1

I live in South America. I am working as Linux / Unix sys admin since 2005, still in the same path, but I would like to do it as a freelance now, offering service locally and outside my country, too - remote working :-) It would be nice to read some experiences or advice.

I have experience with Linux, Free BSD, Sun Solaris 9 and 10. Which of them has the better market for freelance jobs? And which way is more effective for seeking this kind of jobs or offering this service ?

1
1

I started freelancing as a sys admin 20+ years ago and have adapted my skills over the years to find myself having recruited a few for employers around Europe. Based on my experience, you'll find few positions that will suit your availability - I say few implying almost none but you might find the exception.

Firstly - SysAdmin is old school - I still use the term, but my sysadmin mates call themselves System Engineers nowadays. SysAdmins are the lesser qualified (using smaller toolset knowledge/experience and frequent repetitive work) I am told with a grin; the System Engineers are leading edge technologists.

Anyway... One of the main reasons behind few opportunities for you is liability - if you work from remote, you are under the wings of your local laws - The ability of an employer to prosecute you for misadventure would be both expensive and complicated. I'm not saying you would be of that nature, but best practice for employers business decisions is based around risk/impact.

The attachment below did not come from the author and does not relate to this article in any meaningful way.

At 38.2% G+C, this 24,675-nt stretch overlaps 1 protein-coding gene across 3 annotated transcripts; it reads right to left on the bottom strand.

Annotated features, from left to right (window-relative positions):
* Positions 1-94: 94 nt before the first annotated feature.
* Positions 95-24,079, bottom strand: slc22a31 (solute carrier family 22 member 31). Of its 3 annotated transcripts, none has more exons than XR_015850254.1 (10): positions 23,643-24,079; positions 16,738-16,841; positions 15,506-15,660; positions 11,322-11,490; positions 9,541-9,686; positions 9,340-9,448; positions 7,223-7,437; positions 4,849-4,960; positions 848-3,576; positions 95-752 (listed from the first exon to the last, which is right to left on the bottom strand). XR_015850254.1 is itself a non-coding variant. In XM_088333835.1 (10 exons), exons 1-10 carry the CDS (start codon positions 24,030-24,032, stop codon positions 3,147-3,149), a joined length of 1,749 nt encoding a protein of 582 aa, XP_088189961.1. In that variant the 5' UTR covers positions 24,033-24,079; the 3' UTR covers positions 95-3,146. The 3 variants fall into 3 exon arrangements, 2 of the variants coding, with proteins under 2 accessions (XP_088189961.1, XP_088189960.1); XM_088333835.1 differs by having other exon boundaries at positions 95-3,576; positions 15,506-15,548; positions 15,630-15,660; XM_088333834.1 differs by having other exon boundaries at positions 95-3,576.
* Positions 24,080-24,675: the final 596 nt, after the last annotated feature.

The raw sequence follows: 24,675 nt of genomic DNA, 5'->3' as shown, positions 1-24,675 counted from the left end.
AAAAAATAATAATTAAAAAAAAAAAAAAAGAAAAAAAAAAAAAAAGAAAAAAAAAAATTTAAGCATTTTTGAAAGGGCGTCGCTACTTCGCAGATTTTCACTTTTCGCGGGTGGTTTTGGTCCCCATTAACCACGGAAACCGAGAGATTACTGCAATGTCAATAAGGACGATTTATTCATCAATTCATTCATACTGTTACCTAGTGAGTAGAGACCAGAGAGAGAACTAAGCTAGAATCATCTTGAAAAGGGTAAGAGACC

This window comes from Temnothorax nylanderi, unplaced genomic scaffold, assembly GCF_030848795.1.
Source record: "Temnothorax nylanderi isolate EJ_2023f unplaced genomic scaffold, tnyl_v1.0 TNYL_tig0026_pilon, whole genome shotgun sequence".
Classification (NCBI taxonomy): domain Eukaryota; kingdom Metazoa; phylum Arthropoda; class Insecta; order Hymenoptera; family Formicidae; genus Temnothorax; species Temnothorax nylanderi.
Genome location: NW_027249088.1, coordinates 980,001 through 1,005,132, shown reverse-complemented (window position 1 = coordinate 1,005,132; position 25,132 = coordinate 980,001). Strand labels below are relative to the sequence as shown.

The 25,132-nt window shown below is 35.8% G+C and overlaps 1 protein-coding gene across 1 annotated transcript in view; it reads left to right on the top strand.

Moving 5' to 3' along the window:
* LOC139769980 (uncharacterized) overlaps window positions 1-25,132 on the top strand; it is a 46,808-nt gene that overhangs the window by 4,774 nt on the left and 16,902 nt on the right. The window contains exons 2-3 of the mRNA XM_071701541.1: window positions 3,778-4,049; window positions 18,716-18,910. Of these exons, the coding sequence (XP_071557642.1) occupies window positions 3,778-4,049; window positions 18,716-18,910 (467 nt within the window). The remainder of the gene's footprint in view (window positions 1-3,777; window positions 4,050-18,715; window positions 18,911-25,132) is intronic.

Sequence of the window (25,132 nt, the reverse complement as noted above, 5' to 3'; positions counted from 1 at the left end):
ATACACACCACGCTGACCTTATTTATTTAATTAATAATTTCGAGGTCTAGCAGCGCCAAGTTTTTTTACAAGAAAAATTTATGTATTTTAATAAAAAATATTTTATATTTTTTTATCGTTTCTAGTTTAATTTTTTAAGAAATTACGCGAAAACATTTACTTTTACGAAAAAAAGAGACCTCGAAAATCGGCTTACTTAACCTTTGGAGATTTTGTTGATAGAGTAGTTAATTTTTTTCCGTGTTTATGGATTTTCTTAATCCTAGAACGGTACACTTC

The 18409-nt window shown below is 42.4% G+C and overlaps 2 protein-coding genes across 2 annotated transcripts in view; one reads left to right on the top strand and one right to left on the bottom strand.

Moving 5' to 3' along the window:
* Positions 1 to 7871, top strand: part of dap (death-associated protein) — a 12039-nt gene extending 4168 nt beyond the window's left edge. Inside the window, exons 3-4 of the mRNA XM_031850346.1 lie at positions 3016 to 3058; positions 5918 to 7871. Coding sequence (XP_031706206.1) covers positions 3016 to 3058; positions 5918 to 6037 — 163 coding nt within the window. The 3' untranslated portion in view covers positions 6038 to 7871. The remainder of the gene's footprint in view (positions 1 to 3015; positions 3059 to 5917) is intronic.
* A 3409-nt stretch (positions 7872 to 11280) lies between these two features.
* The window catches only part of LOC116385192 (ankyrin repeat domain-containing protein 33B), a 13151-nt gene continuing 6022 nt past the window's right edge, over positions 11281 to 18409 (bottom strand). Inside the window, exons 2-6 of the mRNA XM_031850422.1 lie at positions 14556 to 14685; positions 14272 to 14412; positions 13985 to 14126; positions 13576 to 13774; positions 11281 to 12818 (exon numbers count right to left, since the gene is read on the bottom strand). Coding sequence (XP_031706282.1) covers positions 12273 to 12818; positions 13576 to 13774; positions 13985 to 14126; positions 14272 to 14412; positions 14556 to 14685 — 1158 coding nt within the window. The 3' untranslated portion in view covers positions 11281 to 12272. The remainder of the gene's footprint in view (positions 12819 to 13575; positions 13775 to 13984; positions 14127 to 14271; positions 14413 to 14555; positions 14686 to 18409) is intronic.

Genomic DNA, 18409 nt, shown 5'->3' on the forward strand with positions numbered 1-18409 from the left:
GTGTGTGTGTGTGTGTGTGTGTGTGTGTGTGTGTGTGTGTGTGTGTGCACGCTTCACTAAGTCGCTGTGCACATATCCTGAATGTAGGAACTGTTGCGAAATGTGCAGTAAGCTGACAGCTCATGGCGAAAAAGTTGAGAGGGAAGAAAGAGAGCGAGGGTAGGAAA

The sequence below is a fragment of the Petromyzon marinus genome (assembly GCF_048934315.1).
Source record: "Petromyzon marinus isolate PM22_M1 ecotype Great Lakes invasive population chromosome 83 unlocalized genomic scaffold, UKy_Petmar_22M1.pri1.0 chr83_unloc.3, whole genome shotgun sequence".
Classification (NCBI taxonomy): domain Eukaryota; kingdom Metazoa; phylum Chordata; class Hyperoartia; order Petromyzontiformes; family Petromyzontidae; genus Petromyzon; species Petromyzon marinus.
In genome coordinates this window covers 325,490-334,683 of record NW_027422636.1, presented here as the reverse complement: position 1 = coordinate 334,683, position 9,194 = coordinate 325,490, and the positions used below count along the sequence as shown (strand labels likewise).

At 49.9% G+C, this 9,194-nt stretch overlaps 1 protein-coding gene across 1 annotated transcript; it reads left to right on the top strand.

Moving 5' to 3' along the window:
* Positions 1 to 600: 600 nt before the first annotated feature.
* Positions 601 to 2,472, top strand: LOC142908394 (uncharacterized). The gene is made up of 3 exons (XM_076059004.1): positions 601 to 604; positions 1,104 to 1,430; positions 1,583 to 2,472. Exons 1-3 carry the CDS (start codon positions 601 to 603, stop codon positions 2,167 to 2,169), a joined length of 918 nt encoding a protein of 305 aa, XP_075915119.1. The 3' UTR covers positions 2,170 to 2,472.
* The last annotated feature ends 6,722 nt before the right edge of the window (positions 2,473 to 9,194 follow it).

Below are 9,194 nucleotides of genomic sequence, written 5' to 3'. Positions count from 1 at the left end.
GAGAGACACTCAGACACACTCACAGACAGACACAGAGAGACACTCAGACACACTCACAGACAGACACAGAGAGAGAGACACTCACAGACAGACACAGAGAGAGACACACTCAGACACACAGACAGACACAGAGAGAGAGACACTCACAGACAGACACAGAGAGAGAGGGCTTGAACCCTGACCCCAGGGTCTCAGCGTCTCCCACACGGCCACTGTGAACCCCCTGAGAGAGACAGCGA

Other risks that can apply are tax rules - for example within Europe many EU countries have a special 'chain law' which says if a business takes on a service provider (freelancer) and the freelancer fails to pay the taxes due, the tax man can work their way up the chain and charge the business. Thus, a business could carry the risks that you will pay all tax and your country, and their country could have different interpretation on what is due.

Then there is data security - giving you command line access is like letting you into the bedroom of the business - all sorts of stuff is available within seconds and employing someone to watch over you would erase cost benefits of undertaking your services.

Opportunity still exists, though: Research your local market for international consultancies. They use their international relationships to win contracts that require people like you. They charge a premium to these other businesses, take a huge amount of cream off, and pay you the remainder (still very profitable, but don't be surprised if they are making more than half of what they might pay you). It might appear they do nothing for that cash, but they are undertaking commercial risks that go with these foreign contracts.

Lastly - research more about being a freelancer - it can be rewarding, but the relationship with the business is typically not the same as employee/employer. I compare it to prostitution - you are hired and fired without rights, without pension, health or other insurances. If you get sick, it's unpaid; if you screw up, you could pay dearly.

I hope that helps. Best of luck.

1
  • I should add that during your research, avoid paying anyone. There are some that charge to make these connections and you might as well throw your money out the window. I've worked for 25+ businesses over the years and the business paid consultancies to find talent. Asking the talent to pay for work is a big no no as it would imply the richest, and not always the more skillful would get the job offers.
    – fiprojects
    Jul 4 '16 at 16:46

Your Answer

By clicking “Post Your Answer”, you agree to our terms of service, privacy policy and cookie policy

Not the answer you're looking for? Browse other questions tagged or ask your own question.